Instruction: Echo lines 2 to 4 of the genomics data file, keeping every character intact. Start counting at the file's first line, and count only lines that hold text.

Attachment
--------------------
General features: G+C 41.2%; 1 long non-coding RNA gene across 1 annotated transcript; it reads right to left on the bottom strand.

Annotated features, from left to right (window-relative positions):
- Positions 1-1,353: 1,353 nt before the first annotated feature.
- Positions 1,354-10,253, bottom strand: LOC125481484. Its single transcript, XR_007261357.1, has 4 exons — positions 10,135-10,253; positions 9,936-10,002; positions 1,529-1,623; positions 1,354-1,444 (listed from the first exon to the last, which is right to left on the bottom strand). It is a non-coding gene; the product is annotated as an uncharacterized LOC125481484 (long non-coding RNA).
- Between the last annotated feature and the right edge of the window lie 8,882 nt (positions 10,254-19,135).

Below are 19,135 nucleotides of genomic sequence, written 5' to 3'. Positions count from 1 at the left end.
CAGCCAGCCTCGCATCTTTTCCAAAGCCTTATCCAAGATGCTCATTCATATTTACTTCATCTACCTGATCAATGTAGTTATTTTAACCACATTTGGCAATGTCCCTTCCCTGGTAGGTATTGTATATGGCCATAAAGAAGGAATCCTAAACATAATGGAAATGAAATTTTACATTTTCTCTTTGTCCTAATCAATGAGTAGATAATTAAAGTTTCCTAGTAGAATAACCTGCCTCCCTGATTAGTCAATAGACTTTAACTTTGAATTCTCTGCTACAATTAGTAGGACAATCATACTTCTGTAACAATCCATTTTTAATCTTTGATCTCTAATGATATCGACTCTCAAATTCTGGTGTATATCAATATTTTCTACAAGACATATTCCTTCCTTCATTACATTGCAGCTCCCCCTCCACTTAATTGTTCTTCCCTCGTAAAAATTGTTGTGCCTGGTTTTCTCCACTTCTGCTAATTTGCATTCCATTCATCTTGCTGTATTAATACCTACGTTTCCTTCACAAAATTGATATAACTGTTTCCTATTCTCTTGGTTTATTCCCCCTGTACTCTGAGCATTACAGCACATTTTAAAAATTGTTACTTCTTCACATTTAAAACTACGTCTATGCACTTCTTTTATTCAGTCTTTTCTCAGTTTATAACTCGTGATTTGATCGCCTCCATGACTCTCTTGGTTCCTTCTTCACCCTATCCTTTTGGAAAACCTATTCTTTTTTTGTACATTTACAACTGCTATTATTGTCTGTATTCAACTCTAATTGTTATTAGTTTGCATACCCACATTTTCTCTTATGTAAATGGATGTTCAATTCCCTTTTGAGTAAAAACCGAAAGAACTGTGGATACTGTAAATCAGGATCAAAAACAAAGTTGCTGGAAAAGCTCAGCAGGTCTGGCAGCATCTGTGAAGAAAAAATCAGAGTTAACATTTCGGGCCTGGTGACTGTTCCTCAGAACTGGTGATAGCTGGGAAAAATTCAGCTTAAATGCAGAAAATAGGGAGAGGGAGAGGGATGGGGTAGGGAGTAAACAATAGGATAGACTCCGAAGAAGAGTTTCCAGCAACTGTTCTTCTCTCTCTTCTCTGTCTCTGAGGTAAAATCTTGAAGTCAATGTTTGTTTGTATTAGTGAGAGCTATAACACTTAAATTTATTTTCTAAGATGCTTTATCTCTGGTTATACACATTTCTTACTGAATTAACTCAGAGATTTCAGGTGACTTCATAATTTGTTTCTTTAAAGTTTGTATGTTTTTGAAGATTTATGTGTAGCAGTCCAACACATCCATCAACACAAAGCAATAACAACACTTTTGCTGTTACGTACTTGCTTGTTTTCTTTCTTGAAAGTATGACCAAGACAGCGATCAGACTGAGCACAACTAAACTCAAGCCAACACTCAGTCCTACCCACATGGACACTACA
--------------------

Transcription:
Annotated features, from left to right (window-relative positions):
- Positions 1-1,353: 1,353 nt before the first annotated feature.
- Positions 1,354-10,253, bottom strand: LOC125481484. Its single transcript, XR_007261357.1, has 4 exons — positions 10,135-10,253; positions 9,936-10,002; positions 1,529-1,623; positions 1,354-1,444 (listed from the first exon to the last, which is right to left on the bottom strand). It is a non-coding gene; the product is annotated as an uncharacterized LOC125481484 (long non-coding RNA).